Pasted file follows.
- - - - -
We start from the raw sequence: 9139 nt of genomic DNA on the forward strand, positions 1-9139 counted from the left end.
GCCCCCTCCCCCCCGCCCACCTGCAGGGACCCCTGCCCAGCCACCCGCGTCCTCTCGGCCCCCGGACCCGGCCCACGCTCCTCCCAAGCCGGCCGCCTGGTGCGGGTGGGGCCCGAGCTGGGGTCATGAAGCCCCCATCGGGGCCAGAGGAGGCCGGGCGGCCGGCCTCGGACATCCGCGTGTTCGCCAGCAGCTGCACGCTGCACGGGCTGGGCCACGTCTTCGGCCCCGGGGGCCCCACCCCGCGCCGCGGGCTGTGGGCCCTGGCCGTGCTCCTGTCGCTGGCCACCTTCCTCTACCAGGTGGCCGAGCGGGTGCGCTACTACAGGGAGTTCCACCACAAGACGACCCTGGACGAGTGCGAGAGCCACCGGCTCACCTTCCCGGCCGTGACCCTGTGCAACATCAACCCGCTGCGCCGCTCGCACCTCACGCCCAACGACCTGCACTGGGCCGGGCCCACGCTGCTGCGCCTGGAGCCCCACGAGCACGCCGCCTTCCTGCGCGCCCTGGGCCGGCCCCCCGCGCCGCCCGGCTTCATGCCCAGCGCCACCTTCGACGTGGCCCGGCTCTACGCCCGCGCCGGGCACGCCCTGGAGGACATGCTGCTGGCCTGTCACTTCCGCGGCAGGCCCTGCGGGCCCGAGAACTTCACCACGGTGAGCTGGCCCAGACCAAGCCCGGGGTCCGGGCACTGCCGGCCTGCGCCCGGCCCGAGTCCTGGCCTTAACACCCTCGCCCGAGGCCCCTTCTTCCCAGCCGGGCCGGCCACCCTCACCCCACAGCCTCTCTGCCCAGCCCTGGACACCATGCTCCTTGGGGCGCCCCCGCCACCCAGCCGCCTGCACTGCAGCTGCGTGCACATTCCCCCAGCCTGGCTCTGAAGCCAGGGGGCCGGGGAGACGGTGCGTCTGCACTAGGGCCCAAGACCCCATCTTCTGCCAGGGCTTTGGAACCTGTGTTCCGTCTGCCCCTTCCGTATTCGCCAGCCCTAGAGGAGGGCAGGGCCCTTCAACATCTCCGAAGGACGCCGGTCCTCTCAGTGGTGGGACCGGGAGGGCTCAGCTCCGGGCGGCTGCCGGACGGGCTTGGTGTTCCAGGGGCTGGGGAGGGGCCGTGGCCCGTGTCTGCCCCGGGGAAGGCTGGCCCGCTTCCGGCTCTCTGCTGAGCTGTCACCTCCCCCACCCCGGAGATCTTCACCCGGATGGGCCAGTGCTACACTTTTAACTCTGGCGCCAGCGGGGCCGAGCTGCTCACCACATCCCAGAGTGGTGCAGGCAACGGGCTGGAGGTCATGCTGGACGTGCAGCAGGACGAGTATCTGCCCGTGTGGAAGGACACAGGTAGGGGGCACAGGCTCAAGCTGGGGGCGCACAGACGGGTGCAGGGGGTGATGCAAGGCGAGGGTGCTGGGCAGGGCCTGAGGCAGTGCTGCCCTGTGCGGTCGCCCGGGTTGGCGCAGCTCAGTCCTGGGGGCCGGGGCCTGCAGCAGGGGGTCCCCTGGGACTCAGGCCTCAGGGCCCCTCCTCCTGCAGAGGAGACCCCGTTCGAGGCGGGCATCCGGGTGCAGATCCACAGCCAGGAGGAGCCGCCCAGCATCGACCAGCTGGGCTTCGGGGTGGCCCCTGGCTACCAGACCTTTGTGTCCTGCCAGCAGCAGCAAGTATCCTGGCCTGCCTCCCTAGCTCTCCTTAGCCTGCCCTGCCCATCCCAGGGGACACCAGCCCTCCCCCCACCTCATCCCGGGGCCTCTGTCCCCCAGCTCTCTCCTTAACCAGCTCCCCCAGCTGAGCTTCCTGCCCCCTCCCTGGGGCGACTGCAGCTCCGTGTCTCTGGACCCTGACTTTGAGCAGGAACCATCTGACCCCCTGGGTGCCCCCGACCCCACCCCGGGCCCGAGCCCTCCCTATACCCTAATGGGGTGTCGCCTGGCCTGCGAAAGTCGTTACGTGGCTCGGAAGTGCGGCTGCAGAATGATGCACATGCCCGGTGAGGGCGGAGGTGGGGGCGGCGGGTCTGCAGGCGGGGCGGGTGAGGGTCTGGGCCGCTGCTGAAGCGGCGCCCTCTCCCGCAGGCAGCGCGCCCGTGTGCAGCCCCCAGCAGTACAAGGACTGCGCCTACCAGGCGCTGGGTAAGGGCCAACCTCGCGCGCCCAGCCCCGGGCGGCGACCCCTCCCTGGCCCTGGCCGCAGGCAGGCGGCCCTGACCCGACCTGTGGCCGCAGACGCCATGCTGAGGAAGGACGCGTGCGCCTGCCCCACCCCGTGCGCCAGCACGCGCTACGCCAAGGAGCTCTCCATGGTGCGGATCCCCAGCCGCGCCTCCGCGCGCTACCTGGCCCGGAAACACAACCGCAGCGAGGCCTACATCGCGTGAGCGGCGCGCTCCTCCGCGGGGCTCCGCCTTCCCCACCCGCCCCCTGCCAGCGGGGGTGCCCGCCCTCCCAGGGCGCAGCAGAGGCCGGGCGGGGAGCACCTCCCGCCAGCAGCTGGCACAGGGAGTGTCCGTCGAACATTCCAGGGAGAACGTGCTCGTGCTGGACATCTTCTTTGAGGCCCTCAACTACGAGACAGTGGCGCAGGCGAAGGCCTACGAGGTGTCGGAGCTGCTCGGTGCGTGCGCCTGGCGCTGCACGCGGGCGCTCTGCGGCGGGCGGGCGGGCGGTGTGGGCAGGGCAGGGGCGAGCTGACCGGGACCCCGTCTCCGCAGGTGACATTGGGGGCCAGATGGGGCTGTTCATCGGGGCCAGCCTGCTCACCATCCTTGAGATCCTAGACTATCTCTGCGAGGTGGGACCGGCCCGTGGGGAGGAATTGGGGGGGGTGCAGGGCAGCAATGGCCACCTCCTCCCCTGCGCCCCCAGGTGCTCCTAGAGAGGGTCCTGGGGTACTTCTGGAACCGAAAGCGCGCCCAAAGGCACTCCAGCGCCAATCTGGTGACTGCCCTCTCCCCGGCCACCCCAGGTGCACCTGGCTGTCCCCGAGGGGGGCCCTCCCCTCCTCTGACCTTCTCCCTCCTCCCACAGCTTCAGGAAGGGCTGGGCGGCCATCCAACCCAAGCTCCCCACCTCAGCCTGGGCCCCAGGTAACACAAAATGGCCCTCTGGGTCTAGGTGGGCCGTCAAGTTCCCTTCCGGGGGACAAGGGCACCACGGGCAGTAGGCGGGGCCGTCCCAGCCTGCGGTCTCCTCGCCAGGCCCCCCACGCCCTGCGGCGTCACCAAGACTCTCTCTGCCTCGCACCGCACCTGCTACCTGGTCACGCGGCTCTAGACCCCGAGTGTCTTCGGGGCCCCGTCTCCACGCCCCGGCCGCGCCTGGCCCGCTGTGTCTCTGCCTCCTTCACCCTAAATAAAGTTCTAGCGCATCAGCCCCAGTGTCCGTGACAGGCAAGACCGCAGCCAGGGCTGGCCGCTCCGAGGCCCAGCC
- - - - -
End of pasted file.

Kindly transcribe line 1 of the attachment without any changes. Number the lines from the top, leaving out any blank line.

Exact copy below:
We start from the raw sequence: 9139 nt of genomic DNA on the forward strand, positions 1-9139 counted from the left end.